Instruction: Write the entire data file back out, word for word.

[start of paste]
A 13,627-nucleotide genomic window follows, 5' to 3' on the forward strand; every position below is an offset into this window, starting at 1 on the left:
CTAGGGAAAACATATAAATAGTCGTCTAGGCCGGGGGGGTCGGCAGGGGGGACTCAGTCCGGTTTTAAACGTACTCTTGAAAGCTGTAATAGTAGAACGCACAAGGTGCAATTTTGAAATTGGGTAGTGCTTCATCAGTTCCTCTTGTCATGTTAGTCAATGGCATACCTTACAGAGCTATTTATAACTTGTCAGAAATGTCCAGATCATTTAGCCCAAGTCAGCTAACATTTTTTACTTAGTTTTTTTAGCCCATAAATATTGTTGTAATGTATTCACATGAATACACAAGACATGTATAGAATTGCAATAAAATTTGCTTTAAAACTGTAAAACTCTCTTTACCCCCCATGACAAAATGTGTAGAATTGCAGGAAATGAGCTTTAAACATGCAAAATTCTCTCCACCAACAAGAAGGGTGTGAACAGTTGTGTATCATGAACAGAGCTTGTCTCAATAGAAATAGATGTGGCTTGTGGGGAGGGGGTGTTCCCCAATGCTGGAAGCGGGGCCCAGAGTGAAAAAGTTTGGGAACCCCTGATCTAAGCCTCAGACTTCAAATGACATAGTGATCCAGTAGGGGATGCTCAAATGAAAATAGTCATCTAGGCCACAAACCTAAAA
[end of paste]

A 13,627-nucleotide genomic window follows, 5' to 3' on the forward strand; every position below is an offset into this window, starting at 1 on the left:
CTAGGGAAAACATATAAATAGTCGTCTAGGCCGGGGGGGTCGGCAGGGGGGACTCAGTCCGGTTTTAAACGTACTCTTGAAAGCTGTAATAGTAGAACGCACAAGGTGCAATTTTGAAATTGGGTAGTGCTTCATCAGTTCCTCTTGTCATGTTAGTCAATGGCATACCTTACAGAGCTATTTATAACTTGTCAGAAATGTCCAGATCATTTAGCCCAAGTCAGCTAACATTTTTTACTTAGTTTTTTTAGCCCATAAATATTGTTGTAATGTATTCACATGAATACACAAGACATGTATAGAATTGCAATAAAATTTGCTTTAAAACTGTAAAACTCTCTTTACCCCCCATGACAAAATGTGTAGAATTGCAGGAAATGAGCTTTAAACATGCAAAATTCTCTCCACCAACAAGAAGGGTGTGAACAGTTGTGTATCATGAACAGAGCTTGTCTCAATAGAAATAGATGTGGCTTGTGGGGAGGGGGTGTTCCCCAATGCTGGAAGCGGGGCCCAGAGTGAAAAAGTTTGGGAACCCCTGATCTAAGCCTCAGACTTCAAATGACATAGTGATCCAGTAGGGGATGCTCAAATGAAAATAGTCATCTAGGCCACAAACCTAAAA